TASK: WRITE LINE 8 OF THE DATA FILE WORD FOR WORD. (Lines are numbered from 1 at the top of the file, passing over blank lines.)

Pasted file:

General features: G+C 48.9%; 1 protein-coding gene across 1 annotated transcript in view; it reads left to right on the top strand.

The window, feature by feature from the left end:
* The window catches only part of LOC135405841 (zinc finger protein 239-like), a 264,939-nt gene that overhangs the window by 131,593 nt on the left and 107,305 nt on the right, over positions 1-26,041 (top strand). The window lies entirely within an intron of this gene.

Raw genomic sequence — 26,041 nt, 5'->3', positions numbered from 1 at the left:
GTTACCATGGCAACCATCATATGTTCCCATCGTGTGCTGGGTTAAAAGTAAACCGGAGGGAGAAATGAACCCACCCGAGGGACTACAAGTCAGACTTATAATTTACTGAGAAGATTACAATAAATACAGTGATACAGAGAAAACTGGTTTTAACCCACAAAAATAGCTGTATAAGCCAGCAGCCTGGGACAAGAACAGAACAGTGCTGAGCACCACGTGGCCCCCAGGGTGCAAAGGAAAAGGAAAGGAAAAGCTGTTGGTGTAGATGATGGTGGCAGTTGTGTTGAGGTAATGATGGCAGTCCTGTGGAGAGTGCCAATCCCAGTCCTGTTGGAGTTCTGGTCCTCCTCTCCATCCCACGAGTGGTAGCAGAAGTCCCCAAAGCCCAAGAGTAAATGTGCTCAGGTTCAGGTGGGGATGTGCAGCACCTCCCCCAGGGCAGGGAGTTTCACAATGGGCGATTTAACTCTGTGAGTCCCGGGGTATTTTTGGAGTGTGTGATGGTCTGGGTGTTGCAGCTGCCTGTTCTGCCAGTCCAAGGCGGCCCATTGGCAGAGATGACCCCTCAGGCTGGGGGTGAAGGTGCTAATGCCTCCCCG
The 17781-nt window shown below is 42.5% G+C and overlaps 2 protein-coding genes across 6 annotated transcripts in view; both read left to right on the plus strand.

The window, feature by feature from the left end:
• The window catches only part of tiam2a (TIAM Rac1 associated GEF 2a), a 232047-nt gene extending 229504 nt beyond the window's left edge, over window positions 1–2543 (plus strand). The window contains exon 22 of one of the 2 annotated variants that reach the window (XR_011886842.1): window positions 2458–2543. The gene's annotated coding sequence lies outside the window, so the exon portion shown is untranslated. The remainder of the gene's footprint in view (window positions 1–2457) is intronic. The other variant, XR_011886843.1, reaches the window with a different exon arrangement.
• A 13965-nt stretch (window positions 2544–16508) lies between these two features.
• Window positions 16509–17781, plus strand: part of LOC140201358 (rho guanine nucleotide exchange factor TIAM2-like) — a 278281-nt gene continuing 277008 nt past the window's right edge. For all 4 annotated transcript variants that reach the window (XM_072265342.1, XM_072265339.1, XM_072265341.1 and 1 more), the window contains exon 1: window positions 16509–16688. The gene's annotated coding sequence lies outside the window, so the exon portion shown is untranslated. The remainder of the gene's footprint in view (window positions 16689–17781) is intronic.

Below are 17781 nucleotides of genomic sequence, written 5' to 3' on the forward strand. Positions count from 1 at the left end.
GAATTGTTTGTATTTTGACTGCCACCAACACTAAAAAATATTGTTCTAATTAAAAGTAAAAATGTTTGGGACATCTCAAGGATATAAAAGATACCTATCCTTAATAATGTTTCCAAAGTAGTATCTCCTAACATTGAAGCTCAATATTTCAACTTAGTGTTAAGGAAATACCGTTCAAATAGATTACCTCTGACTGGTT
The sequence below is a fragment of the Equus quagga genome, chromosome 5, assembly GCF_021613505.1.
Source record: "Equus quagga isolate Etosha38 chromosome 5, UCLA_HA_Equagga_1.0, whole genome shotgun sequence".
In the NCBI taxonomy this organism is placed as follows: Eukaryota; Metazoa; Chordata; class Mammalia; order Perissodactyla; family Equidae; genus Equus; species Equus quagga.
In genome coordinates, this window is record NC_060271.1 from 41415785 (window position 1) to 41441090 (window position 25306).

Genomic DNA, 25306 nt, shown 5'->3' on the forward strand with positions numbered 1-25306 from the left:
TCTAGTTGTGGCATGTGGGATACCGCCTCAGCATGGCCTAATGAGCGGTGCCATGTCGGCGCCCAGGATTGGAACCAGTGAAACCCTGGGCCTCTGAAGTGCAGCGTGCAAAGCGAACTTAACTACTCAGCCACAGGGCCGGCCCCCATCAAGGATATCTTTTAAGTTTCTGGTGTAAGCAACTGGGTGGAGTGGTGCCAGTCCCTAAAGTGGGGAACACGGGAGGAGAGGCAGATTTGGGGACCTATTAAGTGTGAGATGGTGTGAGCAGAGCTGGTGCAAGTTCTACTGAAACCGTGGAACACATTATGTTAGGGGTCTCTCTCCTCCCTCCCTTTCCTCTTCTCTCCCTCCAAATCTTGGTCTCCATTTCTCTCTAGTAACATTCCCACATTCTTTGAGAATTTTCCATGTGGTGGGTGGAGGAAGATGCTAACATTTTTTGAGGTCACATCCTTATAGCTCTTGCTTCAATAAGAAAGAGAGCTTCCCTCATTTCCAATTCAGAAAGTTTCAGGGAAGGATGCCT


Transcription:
• The window catches only part of tiam2a (TIAM Rac1 associated GEF 2a), a 232047-nt gene extending 229504 nt beyond the window's left edge, over window positions 1–2543 (plus strand). The window contains exon 22 of one of the 2 annotated variants that reach the window (XR_011886842.1): window positions 2458–2543. The gene's annotated coding sequence lies outside the window, so the exon portion shown is untranslated. The remainder of the gene's footprint in view (window positions 1–2457) is intronic. The other variant, XR_011886843.1, reaches the window with a different exon arrangement.